If Episcopalianism is the American Roman Catholicism of the near-future, why aren't the hoards off to the proverbial gold rush?

      PS - Here's a fair cop. Of course the Roman Catholic Church in America is not immune to demographic pressure. My question is why the NCR crowd, most of it anyway, hasn't simply decamped from the RCC and moved where their vision of church is present & actualized?

    11. Marky, that's what I'm trying to get at with this post. People haven't flocked to the Episcopalian church because the issues are more than politics, sex and gender.

      Spong is right--Christianity in it's traditional form, must change or die. He sees the numbers in his own pews and he at least is admitting the reasons go beyond women's ordination and gay marriage. They are fundamentally about clericalism, hierarchical authority, and the presentation of in authentic dogma that doesn't compute in the post modern world.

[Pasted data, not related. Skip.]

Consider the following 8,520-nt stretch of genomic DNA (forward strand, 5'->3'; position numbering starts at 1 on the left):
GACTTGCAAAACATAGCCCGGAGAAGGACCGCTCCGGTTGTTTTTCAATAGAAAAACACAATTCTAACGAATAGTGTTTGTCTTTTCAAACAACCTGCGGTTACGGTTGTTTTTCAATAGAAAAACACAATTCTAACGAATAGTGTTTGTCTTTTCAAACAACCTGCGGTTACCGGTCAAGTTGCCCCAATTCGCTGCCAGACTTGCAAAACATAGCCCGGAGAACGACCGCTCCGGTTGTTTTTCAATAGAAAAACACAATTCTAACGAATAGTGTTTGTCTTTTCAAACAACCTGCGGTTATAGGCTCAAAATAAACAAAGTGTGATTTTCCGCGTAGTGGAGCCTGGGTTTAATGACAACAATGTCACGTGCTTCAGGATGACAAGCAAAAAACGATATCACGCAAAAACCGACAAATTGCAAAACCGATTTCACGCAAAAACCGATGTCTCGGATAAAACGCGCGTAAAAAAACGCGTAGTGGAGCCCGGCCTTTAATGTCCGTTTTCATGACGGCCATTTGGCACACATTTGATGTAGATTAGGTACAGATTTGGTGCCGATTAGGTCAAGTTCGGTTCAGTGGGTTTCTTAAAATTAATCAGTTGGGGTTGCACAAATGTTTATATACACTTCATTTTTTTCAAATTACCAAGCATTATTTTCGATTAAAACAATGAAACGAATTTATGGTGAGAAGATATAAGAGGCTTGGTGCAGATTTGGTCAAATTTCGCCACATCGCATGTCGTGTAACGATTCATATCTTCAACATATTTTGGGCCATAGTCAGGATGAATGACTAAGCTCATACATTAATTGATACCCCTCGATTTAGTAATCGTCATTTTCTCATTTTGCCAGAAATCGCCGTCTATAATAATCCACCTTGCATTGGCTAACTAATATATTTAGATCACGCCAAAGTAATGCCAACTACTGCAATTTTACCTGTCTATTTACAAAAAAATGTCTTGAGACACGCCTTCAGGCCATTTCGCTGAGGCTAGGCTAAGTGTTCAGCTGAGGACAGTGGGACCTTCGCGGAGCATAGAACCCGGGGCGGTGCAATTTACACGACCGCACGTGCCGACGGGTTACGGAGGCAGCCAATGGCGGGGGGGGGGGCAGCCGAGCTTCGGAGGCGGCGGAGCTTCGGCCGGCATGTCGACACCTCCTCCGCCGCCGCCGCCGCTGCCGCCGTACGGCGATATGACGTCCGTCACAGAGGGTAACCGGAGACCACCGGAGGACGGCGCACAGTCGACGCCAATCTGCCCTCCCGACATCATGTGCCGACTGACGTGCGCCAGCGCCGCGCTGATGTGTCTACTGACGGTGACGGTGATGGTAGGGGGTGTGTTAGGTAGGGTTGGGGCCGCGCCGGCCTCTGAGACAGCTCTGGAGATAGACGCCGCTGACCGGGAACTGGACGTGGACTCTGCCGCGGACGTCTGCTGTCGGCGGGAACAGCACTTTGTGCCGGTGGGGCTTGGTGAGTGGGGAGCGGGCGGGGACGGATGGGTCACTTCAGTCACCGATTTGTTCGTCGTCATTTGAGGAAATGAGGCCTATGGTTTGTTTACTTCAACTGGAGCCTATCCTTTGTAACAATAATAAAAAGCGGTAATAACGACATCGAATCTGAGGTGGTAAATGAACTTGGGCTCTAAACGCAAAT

12. JD I found your blog post thoughtful and thought provoking. Would you mind if I listed your blog on the side bar of this one?

    13. It was a long time ago but I recall that the last thing I ever wanted to deal with as a young person was embarrassment.

      In the developed world, secularism and aggressive scientism have deliberately and ceaselessly worked to make having an open faith socially unacceptable and an embarrassment. Of course, the churches have enabled this by actually being embarrassing on far too many issues.